Free Writing

(Voices seem to want to take this Cornbread story to a weird place.)

A lifetime of bad thoughts followed those few days with Romes. I hear his voice over and over again in my dreams. I’ve heard them for 15 years. Years later living in New York State, California and then Oregon I hear his new found wisdom of that summer. I sweat and turn while he talks to me–over and over again in my goddammed mind. 

You fucking pussy, he says. I told you to make a move on Bea years ago. She was all yours and now she’s fucking tainted and shit. Goddamm nemesis of the family has fucked her.

What?

I told you to be a fucking man and now look. She’s lost it to that fucking Rudy Montoya and you can’t do a damn thing about it.

I didn’t want to fuck her, Romes.

Too late now. You’ll never know what you wanted.

I know. I know, Romes.

But she’s been with other men, cabron. So don’t feel too bad.

What?

I hear she fucks guys.

Who’s she been with Romes? Who?

Adolfo. The guy down at ben’s bike shop.

Adolfo. No shit.

And the kid down at Bessemer Pool. The fuck that cleans the pool and works for the Park’s Department. You know, the whetto.

Bartechi?

Yeah, that’s his name. He drives out to the park with her in his park’s truck.

Fuck you, Romes.

I just hear she fucks guys, Manito.

Lolo and Cornbread told me to watch her. Practically fucking begged me. but I had shit to do. I was working. Mowing lawns and making bank for college.

You went in for 6 months. That couldn’t have helped.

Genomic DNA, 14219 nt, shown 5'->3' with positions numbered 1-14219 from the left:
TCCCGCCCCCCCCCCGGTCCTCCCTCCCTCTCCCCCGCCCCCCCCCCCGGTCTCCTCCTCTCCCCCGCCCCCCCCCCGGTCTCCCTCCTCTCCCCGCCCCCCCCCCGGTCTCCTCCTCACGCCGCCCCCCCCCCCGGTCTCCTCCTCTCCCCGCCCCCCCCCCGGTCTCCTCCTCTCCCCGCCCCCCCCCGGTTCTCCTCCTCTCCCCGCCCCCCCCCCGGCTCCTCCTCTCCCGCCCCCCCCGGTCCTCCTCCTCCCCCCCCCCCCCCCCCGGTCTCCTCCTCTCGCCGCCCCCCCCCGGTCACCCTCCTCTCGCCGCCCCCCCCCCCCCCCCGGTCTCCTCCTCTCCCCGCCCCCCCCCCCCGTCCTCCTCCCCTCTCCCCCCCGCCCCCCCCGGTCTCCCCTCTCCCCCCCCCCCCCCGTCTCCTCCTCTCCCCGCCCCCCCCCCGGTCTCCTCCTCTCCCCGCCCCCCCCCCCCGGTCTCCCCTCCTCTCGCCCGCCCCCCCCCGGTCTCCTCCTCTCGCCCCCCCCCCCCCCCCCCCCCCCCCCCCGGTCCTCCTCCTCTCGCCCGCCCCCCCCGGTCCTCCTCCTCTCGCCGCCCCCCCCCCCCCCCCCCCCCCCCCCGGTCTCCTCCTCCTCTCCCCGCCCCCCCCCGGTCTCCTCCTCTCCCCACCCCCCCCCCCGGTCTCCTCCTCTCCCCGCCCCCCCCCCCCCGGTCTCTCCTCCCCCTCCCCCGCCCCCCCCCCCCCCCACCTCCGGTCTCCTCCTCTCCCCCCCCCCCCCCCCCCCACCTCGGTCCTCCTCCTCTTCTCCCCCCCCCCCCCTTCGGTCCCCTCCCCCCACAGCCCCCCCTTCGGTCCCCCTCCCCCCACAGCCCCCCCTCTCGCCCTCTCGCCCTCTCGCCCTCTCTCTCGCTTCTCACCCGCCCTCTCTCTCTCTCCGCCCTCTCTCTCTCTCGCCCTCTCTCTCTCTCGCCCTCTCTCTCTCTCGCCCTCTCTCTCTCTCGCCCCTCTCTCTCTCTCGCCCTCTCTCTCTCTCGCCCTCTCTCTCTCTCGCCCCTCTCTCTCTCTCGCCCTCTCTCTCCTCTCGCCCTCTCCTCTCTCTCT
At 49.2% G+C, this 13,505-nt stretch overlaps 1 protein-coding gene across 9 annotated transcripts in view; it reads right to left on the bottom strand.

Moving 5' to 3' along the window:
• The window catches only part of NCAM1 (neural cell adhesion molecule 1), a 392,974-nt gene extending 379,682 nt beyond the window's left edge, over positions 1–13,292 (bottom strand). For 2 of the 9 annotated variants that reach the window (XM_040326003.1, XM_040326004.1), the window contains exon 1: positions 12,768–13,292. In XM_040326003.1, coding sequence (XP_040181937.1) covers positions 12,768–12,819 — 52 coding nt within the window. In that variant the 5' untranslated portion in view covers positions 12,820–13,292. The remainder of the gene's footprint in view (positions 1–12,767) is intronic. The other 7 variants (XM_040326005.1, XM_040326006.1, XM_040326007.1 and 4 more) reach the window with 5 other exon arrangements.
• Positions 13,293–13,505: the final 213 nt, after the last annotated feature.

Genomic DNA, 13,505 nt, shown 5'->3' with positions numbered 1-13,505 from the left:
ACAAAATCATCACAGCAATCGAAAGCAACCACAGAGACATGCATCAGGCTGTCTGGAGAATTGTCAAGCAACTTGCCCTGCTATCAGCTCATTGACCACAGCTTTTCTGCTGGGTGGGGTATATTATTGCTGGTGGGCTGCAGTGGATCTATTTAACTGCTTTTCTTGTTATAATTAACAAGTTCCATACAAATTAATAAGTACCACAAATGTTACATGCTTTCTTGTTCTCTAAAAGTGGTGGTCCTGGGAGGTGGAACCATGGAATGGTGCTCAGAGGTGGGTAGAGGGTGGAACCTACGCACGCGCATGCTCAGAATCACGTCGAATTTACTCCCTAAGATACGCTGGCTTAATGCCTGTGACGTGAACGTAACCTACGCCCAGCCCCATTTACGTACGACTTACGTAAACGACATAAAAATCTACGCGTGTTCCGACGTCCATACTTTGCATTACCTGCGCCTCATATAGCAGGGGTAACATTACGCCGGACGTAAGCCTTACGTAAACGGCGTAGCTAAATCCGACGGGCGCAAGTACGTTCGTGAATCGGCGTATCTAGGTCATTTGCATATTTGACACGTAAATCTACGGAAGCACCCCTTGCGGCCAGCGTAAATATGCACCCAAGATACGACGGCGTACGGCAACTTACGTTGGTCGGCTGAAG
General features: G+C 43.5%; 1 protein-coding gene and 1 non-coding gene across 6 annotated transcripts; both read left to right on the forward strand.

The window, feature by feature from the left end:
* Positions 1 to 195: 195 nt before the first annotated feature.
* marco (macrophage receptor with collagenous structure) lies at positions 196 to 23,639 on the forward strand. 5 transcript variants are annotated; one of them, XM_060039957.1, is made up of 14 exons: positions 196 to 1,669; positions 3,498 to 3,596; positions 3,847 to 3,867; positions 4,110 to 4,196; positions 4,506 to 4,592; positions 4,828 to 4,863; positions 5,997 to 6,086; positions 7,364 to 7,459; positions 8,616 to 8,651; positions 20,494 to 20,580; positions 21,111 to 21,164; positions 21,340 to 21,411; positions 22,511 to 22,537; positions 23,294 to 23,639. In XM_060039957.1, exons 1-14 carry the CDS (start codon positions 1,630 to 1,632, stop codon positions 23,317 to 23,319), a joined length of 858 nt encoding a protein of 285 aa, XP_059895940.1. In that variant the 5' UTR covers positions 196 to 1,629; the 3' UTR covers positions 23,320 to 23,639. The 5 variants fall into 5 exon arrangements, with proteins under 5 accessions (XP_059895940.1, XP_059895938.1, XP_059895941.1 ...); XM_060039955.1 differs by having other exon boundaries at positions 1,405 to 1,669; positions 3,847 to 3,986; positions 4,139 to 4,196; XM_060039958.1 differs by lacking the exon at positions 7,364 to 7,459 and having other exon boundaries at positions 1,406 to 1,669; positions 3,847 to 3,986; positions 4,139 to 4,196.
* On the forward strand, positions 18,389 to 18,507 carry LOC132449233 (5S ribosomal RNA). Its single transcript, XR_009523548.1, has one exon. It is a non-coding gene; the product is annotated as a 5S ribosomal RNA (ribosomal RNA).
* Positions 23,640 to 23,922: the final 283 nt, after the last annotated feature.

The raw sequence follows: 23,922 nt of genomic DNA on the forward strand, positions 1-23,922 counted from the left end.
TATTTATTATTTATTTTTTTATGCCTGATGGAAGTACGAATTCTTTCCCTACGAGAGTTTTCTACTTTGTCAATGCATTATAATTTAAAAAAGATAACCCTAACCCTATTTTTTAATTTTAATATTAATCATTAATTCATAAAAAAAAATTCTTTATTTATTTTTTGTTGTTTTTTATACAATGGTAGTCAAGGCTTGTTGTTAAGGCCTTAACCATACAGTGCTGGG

That was your fault, fucker. You and your fucking ‘rides’ out to New Mexico and with your fucked up friends. I was working too.

What? Shit. Your little mowing jobs. Fuck that ain’t work. The Abuelito worked in the Coke Plant for 42 years.

It was work, Romes. I was working.

I’m just saying. You should have gotten her some more money and gotten her the hell out of this neighborhood. Out of that house on Spruce. I got out. I did it.

What the hell, cabron, I say. Did you want her to join the Army. She’s only 15. I’m only 16. I was only 16.

You know that was what killed him?

Who?

Montoya, fucker. The whole point of this shit. You read the newspapers. Obituaries and shit. Don’t you research it all. You have all the answers. Hell, you probably narced him out. You probably called.

Called who?

Baca, cabron. Ain’t you following this narrative or whatever.

I thought you did it. I thought you called him.

I didn’t do it. I was married and ran out of town that month. I had my own shit. Armenda married me and then she was pregnant. Bun in the oven, Manito. My daughter was on the way. 

Who ratted Bea out then, Romes? Tell me, Romes? I have to know. Bea would never tell me. We never talk about it. You know everything, Romes. I don’t have anything about all this.

Ask your Tio. Ask your Tio, Manito. Ask him. He’ll tell you. Follow him around in your mind. You love him so much and think of him so much. He’s got all the answers for you.

PS: Submitted Farmhouse in the Lanes to the Missouri Review.

Published by john paul jaramillo

John Paul Jaramillo was born and raised in southern Colorado. His stories and essays have appeared in numerous publications, including the Acentos Review, Palabra, A Magazine of Chicano and Latino Literary Art, and most recently in Duende. His collection The House of Order: Stories was named an International Latino Book Award Finalist and his novel in stories Little Mocos is forthcoming from Twelve Winters Press. In 2013 the editors of Latino Boom: An Anthology of U.S. Latino Literature listed Jaramillo as one of its Top 10 New Latino Authors to Watch and Read.

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